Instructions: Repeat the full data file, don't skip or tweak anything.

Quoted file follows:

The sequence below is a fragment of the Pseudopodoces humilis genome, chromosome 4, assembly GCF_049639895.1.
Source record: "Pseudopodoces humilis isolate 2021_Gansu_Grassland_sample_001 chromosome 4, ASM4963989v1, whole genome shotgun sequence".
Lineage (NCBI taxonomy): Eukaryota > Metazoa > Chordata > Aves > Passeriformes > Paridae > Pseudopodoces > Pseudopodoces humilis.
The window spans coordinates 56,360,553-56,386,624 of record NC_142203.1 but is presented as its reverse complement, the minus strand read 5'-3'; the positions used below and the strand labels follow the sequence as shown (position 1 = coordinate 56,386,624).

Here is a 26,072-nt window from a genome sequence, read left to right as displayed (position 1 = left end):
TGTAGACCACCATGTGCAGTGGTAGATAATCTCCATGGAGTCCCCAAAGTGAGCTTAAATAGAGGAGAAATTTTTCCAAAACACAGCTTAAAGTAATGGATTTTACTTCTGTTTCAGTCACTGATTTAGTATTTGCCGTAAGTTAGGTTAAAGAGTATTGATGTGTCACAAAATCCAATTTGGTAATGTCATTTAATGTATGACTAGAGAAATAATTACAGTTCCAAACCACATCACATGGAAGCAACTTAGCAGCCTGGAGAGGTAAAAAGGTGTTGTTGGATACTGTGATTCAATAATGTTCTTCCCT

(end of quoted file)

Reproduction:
The sequence below is a fragment of the Pseudopodoces humilis genome, chromosome 4, assembly GCF_049639895.1.
Source record: "Pseudopodoces humilis isolate 2021_Gansu_Grassland_sample_001 chromosome 4, ASM4963989v1, whole genome shotgun sequence".
Lineage (NCBI taxonomy): Eukaryota > Metazoa > Chordata > Aves > Passeriformes > Paridae > Pseudopodoces > Pseudopodoces humilis.
The window spans coordinates 56,360,553-56,386,624 of record NC_142203.1 but is presented as its reverse complement, the minus strand read 5'-3'; the positions used below and the strand labels follow the sequence as shown (position 1 = coordinate 56,386,624).

Here is a 26,072-nt window from a genome sequence, read left to right as displayed (position 1 = left end):
TGTAGACCACCATGTGCAGTGGTAGATAATCTCCATGGAGTCCCCAAAGTGAGCTTAAATAGAGGAGAAATTTTTCCAAAACACAGCTTAAAGTAATGGATTTTACTTCTGTTTCAGTCACTGATTTAGTATTTGCCGTAAGTTAGGTTAAAGAGTATTGATGTGTCACAAAATCCAATTTGGTAATGTCATTTAATGTATGACTAGAGAAATAATTACAGTTCCAAACCACATCACATGGAAGCAACTTAGCAGCCTGGAGAGGTAAAAAGGTGTTGTTGGATACTGTGATTCAATAATGTTCTTCCCT